Matt Kidd: Sure so my name is Matt Kidd. I’m currently the Executive Director of an LGBT organization called Reaching Out. A lot of people know us also as ROMBA, and the organization itself is effectively the now global organization for LGBT MBA both students and professionals. And it’s something that I’ve been in this role now for a little over three years, but prior to that was on the board. So I’ve been involved with Reaching Out now probably for- gosh going on about eight years. But I would say for me being part of kind of the LGBT community is something that has gone on really since I was a teenager in some ways, which I can talk a little bit about later, and I have to say as I came to this role it really was because I was at a time in my life where I started really thinking about what difference can we make in the world? To be honest I’d gone through my own MBA business school experience, I was working at Tech Startup, and about two, three years after I’d been at that company I was number one kind of getting a little bit bored and I was thinking about what do I want to do next? But number two, I actually lost my mother and so at that point I’d lost both my parents. And when you go through something like that I think it forces a lot of self-reflection and kind of thinking about what is your purpose in the world? Why are you doing this? What really matters? And I think that was one of those moments. And so it was kind of probably about a year after that, that the organization was going through this big change where it went from what was effectively an all-volunteer model with a volunteer board, and using students to run basically one event to an organization that really wanted to have a larger scope, wanted to run year round. And I vividly remember we were sitting in a room with some consultants that we were working with and one of them pulled me aside and said, “Hey would you consider raising your hand for this,” and my gut reaction was, “No that’s ridiculous.” And then I think I went home and thought about it, and a couple weeks went by, and I just kept coming back to it. It was this really interesting part of me, ‘What can we do with this? Like if I did this, why would it be interesting and why should I do this?’ And it all kind of came back to in a weird way- I view my time at Reaching Out really in a weird way is working with some sort of startup or something entrepreneurial because I came in and it had been this established product which was this conference that’s been going on now for nineteen years, but it really didn’t do much else. And so it kind of gave me a blank slate to come and then say, ‘Well what do we want to do? What impact do we want to do?’ And as soon as I kind of had some of the conversations that made it clear that we really would be able to move forward quickly rather than kind of in the traditional slow nonprofit way, I threw my hat into the ring and lo and behold three years later we’ve built up a staff of three, we’re doing probably close to twenty events a year, we have a scholarship program that’s giving away over a million dollars a year to LGBTQ students in business school. So we’ve been able to accomplish a lot, but that’s kind of how I got to where I am, and kind of a little bit about what’s going on in my world.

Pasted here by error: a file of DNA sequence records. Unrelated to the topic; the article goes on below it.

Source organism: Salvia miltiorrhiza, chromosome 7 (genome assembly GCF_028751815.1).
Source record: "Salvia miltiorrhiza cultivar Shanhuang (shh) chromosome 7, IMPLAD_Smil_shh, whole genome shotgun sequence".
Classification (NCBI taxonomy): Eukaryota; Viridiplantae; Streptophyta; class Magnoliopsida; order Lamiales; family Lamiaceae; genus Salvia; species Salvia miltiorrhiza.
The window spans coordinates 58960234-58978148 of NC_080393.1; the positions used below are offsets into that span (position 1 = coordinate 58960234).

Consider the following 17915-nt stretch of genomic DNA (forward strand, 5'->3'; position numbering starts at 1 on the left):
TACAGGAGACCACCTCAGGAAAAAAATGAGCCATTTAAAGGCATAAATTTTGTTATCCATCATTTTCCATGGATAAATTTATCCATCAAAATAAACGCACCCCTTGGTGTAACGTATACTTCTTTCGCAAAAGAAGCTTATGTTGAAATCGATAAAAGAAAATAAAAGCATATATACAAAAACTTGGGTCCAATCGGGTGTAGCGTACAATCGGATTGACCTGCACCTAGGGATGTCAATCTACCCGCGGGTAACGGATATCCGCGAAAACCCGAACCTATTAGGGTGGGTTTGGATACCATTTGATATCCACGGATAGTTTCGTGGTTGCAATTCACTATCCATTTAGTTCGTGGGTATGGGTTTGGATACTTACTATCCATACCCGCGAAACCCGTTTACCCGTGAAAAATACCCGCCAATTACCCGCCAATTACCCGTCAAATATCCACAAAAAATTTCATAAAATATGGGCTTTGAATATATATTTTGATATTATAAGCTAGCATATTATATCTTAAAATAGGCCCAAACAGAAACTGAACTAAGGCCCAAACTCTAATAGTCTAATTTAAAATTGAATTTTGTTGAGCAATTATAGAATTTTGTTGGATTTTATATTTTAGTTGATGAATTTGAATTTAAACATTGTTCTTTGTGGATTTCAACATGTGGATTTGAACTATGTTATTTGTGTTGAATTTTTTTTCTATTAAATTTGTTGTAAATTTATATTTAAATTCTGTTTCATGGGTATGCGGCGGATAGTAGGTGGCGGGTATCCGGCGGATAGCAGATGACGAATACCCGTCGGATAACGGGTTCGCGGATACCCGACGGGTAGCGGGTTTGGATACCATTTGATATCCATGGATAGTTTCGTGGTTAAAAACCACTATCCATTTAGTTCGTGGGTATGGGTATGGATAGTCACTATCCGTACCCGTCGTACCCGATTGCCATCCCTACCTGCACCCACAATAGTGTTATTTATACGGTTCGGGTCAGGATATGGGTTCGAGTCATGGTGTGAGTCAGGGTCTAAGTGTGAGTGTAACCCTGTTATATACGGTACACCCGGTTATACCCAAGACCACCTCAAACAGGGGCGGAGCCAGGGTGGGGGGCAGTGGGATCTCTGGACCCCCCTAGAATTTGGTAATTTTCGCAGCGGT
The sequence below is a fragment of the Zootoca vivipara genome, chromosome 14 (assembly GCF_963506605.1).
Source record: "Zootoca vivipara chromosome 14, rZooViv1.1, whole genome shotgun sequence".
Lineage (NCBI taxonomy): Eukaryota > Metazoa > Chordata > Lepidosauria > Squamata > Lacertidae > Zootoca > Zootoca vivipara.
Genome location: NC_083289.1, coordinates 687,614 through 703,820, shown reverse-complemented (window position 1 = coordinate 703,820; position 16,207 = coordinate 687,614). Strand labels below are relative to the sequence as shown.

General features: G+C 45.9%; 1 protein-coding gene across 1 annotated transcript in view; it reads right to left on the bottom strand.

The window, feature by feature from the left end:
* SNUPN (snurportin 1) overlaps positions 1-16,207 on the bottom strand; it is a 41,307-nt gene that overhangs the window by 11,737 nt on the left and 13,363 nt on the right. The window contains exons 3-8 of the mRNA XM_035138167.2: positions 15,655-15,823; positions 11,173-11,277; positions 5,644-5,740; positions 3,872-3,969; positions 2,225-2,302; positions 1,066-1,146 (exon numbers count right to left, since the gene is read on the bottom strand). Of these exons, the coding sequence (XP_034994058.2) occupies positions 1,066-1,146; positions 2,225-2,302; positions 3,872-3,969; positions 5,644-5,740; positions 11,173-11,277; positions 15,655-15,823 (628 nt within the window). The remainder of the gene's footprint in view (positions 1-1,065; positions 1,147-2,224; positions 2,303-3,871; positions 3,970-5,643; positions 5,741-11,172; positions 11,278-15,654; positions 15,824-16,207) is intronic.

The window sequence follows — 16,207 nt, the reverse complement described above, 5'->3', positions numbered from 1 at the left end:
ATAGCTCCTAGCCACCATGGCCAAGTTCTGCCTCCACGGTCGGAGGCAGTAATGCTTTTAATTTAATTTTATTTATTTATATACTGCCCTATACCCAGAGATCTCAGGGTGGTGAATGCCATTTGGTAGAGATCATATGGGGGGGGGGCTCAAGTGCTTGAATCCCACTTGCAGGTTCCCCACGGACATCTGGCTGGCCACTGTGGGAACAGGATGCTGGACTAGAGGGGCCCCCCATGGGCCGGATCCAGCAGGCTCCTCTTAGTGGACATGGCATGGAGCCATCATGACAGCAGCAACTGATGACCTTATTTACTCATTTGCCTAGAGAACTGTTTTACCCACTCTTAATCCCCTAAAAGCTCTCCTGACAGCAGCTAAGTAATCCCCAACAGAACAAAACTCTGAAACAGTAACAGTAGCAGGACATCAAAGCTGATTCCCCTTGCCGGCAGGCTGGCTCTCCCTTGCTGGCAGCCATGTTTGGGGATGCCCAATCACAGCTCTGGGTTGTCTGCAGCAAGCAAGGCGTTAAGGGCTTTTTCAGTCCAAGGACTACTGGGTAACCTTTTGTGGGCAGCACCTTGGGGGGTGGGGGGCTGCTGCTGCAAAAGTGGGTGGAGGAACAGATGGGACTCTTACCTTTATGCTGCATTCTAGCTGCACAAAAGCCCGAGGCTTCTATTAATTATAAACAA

Jenn T Grace: Do you think with your kind of gut reaction of like, ‘Oh hell no I don’t want to go down this path,’ and then somehow that being the path that you end up on, do you think that like if you look back it’s just kind of really kind of changed the trajectory of your ability to make- create purpose and change kind of in your life?